We've been going through a series addressing concerns that face many families as they consider home education. We've addressed issues like adjusting to your first year, picking curriculum, juggling the demands of multiple children, overcoming perfectionism, coming to an agreement with your husband, social opportunities for homeschoolers, preparing your child for college as a homeschooler, teaching subjects which are not your forte and learning to work in time alone when you are around your children all the time. The last concern I will address in this series is
Are my kids going to be weird? (I'm just sayin') ...
You may want to watch this humorous video to hear seven lies people believe about homeschoolers and some of what the reality is like for most of us.
First of all, (and I'm going to be honest here), when I think about what my children will be like, I have to ask myself why I am worried about this "image" thing. I mean, I can mistakenly feel like my children are a reflection of me. They are not. They are gifts into my life; guests in my home; people I can influence as they grow. I do not own them and they are surely not a reflection of me.
A fear lurks behind this question of whether our kids will be weird. It is the fear of what other people will think of us. If anything has been weeded out of my heart through the experience of home educating, it is the concern about what others think. It didn't go easily or right away, and I am sure I'll find residue of this misplaced value in my heart from time to time, but I am so much better than I was when we first started educating at home. I would have been the first to tell you that I didn't care what people think, but I have come to find out that I cared very much at one point -- and God knew that.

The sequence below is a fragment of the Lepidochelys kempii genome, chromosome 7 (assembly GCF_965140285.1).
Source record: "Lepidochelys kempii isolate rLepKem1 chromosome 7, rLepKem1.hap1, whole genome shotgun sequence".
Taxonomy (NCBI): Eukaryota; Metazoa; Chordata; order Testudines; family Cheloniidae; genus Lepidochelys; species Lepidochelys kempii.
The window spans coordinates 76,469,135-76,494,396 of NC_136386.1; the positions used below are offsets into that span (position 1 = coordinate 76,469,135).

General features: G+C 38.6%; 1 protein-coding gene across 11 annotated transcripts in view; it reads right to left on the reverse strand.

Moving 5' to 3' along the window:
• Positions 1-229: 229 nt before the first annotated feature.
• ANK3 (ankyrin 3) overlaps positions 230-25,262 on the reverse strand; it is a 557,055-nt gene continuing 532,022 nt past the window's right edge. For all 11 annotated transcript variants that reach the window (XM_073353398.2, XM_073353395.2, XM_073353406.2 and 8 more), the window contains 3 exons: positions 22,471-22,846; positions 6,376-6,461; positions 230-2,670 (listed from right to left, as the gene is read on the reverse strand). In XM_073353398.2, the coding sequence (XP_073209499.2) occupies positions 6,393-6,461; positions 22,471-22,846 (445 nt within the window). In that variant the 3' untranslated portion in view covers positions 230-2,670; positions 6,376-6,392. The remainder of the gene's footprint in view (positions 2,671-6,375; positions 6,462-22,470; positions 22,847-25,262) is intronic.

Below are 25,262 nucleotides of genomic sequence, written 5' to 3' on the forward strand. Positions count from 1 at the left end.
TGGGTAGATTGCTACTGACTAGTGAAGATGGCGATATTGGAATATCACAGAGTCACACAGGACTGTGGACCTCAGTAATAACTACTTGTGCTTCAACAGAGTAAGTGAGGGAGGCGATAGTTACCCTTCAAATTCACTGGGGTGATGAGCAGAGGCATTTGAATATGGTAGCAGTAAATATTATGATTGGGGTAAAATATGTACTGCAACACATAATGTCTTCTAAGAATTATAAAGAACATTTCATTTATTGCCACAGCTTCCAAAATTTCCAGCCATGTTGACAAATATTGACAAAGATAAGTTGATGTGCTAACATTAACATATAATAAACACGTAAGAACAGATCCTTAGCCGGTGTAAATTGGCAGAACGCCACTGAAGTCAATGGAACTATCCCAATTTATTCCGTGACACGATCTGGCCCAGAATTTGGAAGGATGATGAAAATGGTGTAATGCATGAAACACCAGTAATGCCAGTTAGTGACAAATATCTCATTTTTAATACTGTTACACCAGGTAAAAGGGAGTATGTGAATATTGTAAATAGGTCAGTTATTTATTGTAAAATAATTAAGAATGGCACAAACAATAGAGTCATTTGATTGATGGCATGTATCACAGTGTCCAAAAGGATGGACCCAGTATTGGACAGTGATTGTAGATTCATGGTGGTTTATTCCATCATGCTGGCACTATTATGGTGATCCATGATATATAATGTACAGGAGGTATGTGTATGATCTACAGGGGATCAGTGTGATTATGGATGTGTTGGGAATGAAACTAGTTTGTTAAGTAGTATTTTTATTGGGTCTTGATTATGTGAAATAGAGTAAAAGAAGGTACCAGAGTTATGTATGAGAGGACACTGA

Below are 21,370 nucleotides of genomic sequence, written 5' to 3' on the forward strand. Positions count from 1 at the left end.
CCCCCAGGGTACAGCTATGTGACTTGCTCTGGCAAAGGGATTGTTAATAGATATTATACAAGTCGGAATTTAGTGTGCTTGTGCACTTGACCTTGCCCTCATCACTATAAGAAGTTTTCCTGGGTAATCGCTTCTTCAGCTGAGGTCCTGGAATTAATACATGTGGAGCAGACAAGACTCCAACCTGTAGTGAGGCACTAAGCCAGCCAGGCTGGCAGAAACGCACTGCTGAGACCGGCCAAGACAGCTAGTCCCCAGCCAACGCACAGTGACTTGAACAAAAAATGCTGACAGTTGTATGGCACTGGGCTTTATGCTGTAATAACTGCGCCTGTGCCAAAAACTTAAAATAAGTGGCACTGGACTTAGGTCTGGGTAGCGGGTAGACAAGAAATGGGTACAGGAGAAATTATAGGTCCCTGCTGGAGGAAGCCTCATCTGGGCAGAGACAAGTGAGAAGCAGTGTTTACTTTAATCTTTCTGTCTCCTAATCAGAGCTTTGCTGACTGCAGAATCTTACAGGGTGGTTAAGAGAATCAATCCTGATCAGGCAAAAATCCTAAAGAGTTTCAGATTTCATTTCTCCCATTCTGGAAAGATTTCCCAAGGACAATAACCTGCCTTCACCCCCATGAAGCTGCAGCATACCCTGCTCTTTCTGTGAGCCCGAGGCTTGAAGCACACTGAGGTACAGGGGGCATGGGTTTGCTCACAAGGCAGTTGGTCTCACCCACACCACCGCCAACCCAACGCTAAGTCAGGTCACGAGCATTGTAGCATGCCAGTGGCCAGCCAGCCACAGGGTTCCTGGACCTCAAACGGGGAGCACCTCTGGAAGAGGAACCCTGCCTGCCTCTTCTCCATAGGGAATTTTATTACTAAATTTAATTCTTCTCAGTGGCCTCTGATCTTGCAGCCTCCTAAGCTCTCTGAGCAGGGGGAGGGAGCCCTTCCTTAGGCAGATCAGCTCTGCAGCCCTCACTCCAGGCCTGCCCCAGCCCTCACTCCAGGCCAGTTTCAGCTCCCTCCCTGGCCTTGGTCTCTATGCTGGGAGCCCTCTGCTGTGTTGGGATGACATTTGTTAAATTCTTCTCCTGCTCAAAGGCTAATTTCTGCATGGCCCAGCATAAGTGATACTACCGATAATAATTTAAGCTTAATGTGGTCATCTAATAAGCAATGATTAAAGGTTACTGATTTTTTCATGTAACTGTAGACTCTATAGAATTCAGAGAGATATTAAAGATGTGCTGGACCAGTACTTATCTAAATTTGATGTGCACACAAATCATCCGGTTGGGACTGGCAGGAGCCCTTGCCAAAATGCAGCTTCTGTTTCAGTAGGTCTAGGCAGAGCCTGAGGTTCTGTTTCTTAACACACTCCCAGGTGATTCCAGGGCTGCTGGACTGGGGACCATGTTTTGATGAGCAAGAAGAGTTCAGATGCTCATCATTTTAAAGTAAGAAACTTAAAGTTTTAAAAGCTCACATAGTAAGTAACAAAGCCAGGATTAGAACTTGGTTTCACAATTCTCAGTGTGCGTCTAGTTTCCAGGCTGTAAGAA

Once you have done a heart-check and you know your motives as to why you are concerned about your children being anything but "normal," you can realize something wonderful. Most homeschoolers aren't weird, but what they are is pretty secure in their own skin. I'm not sure of all the factors which contribute into this internal security, but I do know a lot of homeschoolers and one thing I can say is this group of young people (from all kinds of homes and all kinds of educational approaches and in different cities even) seem to be much more confident than their public or private school peers. Maybe it is the fact that homeschoolers don't have peer pressure in their lives to the extent that other children do. Maybe it is having a life which is very much tailored to their needs, abilities and temperament. Maybe it is having people on their team (their parents) who want to see them succeed and who sacrifice much to give them an education. Whatever it is homeschoolers tend not to worry what others think of them.